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When Good News is Really Good News, and When It’s Not So Much (January 27, 2019)

Luke 4:14-21

Then Jesus, filled with the power of the Spirit, returned to Galilee, and a report about him spread through all the surrounding country. 15 He began to teach in their synagogues and was praised by everyone. 16 When he came to Nazareth, where he had been brought up, he went to the synagogue on the sabbath day, as was his custom. He stood up to read, 17 and the scroll of the prophet Isaiah was given to him. He unrolled the scroll and found the place where it was written: 18 “The Spirit of the Lord is upon me, because he has anointed me to bring good news to the poor. He has sent me to proclaim release to the captives and recovery of sight to the blind, to let the oppressed go free, 19 to proclaim the year of the Lord’s favor.” 20 And he rolled up the scroll, gave it back to the attendant, and sat down. The eyes of all in the synagogue were fixed on him. 21 Then he began to say to them, “Today this scripture has been fulfilled in your hearing.”

Last week, in John, Jesus’ first public act was turning water into wine. In Luke’s gospel today, his first public act is this sermon in his home congregation. He preaches from Isaiah 61 on Isaiah’s vision of God’s reign and God’s justice for all people. This means it is especially good news for the poor, the captives, the blind, and the oppressed.

  1. Good news of Jesus is universal. When poor are released from poverty, that is good news for the whole world—and that makes it good news for us. When those shoved to the edges are fully included, that is good news for the whole world—and that makes it good news for us. When the homeless are housed, the hungry fed, the sick are healed, the refugees are welcomed, that is good news for the whole world—and that makes it good news for us.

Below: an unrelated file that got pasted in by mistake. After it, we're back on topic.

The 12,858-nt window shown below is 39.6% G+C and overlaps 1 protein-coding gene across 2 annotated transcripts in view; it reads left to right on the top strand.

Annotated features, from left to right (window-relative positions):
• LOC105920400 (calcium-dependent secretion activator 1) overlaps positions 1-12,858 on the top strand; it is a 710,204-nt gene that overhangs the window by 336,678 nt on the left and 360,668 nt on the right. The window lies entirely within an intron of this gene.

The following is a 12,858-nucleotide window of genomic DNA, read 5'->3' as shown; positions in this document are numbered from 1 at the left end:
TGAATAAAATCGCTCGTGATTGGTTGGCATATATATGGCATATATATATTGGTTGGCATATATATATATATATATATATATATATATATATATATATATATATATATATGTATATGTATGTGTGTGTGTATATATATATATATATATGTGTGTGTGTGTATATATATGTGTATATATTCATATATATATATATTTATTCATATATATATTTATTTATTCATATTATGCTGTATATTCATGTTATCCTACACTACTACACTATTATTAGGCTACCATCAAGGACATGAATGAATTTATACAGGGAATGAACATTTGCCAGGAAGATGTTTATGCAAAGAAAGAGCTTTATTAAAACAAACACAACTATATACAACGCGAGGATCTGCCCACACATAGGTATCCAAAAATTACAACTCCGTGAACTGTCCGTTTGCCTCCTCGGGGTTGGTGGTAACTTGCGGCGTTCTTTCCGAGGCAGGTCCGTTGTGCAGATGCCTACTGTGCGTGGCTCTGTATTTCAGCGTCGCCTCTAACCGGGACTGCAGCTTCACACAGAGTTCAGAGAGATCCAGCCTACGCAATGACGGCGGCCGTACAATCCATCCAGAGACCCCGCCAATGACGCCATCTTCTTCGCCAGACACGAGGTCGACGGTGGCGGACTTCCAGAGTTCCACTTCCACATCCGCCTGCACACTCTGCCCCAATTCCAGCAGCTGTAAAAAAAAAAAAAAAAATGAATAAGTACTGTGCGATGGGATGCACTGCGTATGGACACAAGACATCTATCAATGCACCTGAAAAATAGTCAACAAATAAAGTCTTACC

Because we are all connected within creation. What affects one affects all. We are one giant community of creation, connected, intersecting, interdependent—all part of God’s same created order. So good news for one is good news for all.

The problem is that this release may not affect us in the ways we individually hope for. E.g., Year of Jubilee (the year of the Lord’s favor) all land returned to its origins. For those of us with European ancestry, that wouldn’t be individual good news when the land we pay mortgages on is returned to their Native origins.

So we tend to view “good news” through the lens of how good it is for me, not how good it is for the world. Yet justice for all of God’s creation is what good news looks like. We can’t recognize God’s good news unless it releases the poor from captivity to poverty.

  1. At the same time, God’s life of release from captivity does include us individually. Again, not in the ways we may hope for. What if our release from captivity meant release from relentless pull of our cell phones, calendars, the never ending chaos and frenzy of our lives today. Release! Today! This good news of God’s release in Christ means we can stop living that way. We can have a life that includes art, music, friendships, reading, hobbies. A life with more joy and more love.

For me personally, release from captivity might look like this:

  1. Don’t check email after 8pm and minimize email on days off.
  2. Don’t go it alone, i.e., seek appropriate support from GM clergy, Metro South Conference, (and, if possible) LCM Council.
  3. Stay more focused on positives and gratitude; less attention to criticism and negativity.
  4. Recognize I cannot (and do not need to) “fix” anything about LCM, but am only responsible for my own health and life in the midst of this community.

This is not just abstract, pie-in-the-sky dreaming. It’s not just a vague hope or an “if only” kind of thing. That’s why this matters that Jesus is the one who proclaimed the reality of this good news. It is real, it is present, it is possible, it is now part of the world. There has been a trajectory of God’s justice through history from Isaiah’s vision. In Jesus, that trajectory has caused it to break through into the present-day world. The reality of this good news, this release from captivity, affects real people in real situations in real life in real time.

Jesus is the one in whom this good news has broken in and revealed as God’s intention for creation. That’s why it is good news today. That’s why it is being fulfilled in our hearing. For us individually, but more importantly, for all creation. And we get to be part of it. We get to experience that release today. And we get to be part of that release in the world today.

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Posted by on January 25, 2019 in Sermon

 

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